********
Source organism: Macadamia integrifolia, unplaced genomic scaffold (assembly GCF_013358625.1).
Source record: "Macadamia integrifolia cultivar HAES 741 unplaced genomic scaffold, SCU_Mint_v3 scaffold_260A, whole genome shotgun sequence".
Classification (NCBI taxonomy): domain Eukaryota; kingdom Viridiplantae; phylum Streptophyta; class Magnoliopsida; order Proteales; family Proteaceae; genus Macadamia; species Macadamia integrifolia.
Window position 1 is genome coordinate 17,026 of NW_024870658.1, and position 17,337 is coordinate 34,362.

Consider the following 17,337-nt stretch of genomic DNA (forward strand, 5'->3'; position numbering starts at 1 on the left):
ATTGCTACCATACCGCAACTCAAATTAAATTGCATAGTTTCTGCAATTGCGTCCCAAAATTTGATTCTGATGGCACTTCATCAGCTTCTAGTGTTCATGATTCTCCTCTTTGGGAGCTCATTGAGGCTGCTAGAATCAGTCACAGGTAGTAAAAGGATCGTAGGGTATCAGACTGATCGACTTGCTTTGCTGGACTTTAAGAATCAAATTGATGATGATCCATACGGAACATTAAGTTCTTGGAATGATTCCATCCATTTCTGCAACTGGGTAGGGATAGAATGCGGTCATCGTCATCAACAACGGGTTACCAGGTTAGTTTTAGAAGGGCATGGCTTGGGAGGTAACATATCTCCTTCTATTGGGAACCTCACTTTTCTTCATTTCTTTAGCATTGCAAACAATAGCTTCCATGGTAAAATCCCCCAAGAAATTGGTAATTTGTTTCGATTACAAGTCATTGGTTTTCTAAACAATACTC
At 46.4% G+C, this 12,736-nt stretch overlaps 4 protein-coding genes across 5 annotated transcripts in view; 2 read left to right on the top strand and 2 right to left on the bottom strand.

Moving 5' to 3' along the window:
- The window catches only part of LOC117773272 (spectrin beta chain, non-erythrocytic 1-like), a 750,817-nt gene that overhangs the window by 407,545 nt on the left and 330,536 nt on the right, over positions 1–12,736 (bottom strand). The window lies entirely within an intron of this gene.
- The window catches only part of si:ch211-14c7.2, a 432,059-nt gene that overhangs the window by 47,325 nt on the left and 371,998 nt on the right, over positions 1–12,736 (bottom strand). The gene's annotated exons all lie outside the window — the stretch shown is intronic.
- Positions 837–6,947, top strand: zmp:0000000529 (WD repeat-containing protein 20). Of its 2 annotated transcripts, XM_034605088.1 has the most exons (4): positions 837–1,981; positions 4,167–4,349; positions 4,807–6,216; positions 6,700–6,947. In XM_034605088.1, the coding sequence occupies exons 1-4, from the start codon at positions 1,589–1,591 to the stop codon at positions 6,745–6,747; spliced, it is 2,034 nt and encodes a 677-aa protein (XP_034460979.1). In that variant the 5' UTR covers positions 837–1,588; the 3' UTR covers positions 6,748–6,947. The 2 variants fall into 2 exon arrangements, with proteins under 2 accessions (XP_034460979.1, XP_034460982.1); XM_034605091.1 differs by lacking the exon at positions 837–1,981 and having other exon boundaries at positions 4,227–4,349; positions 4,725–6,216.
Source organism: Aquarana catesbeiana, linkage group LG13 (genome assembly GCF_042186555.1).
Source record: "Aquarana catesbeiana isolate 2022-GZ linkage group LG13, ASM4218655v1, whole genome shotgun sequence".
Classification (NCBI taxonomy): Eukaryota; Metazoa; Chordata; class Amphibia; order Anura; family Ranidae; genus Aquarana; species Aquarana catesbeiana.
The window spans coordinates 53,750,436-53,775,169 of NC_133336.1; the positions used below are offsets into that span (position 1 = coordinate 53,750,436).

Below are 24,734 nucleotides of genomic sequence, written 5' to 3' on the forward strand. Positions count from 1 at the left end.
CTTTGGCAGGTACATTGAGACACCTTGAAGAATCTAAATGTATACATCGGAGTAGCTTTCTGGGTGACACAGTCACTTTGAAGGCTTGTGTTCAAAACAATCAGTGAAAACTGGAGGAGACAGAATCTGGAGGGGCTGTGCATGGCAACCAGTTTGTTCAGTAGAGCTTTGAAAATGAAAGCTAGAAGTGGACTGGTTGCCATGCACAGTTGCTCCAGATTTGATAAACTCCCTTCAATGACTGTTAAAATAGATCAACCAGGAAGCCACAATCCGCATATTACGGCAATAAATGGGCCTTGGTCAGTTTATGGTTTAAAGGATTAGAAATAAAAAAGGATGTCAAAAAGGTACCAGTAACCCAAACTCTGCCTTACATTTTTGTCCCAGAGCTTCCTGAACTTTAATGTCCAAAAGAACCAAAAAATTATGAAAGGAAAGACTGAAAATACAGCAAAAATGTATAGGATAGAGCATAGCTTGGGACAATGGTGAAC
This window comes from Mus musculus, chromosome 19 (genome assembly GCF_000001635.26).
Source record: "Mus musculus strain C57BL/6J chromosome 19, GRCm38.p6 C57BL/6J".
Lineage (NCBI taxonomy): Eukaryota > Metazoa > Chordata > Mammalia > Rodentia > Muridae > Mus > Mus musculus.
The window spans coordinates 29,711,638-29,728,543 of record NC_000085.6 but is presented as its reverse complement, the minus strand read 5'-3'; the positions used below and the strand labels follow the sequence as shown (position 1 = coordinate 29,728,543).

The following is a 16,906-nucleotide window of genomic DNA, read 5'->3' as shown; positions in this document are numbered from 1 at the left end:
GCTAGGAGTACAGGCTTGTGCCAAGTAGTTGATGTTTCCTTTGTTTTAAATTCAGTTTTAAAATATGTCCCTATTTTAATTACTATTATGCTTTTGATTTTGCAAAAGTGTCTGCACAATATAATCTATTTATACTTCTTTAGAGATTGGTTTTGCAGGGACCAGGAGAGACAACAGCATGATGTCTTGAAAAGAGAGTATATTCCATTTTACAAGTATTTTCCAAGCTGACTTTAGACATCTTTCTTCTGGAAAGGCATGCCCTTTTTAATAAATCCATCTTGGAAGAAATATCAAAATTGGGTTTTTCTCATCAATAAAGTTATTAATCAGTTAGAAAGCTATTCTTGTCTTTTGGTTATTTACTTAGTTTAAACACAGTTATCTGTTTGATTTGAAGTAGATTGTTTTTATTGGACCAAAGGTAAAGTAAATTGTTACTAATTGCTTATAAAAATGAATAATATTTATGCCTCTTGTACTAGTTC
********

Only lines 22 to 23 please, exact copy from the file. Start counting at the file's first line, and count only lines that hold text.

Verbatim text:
The following is a 16,906-nucleotide window of genomic DNA, read 5'->3' as shown; positions in this document are numbered from 1 at the left end:
GCTAGGAGTACAGGCTTGTGCCAAGTAGTTGATGTTTCCTTTGTTTTAAATTCAGTTTTAAAATATGTCCCTATTTTAATTACTATTATGCTTTTGATTTTGCAAAAGTGTCTGCACAATATAATCTATTTATACTTCTTTAGAGATTGGTTTTGCAGGGACCAGGAGAGACAACAGCATGATGTCTTGAAAAGAGAGTATATTCCATTTTACAAGTATTTTCCAAGCTGACTTTAGACATCTTTCTTCTGGAAAGGCATGCCCTTTTTAATAAATCCATCTTGGAAGAAATATCAAAATTGGGTTTTTCTCATCAATAAAGTTATTAATCAGTTAGAAAGCTATTCTTGTCTTTTGGTTATTTACTTAGTTTAAACACAGTTATCTGTTTGATTTGAAGTAGATTGTTTTTATTGGACCAAAGGTAAAGTAAATTGTTACTAATTGCTTATAAAAATGAATAATATTTATGCCTCTTGTACTAGTTC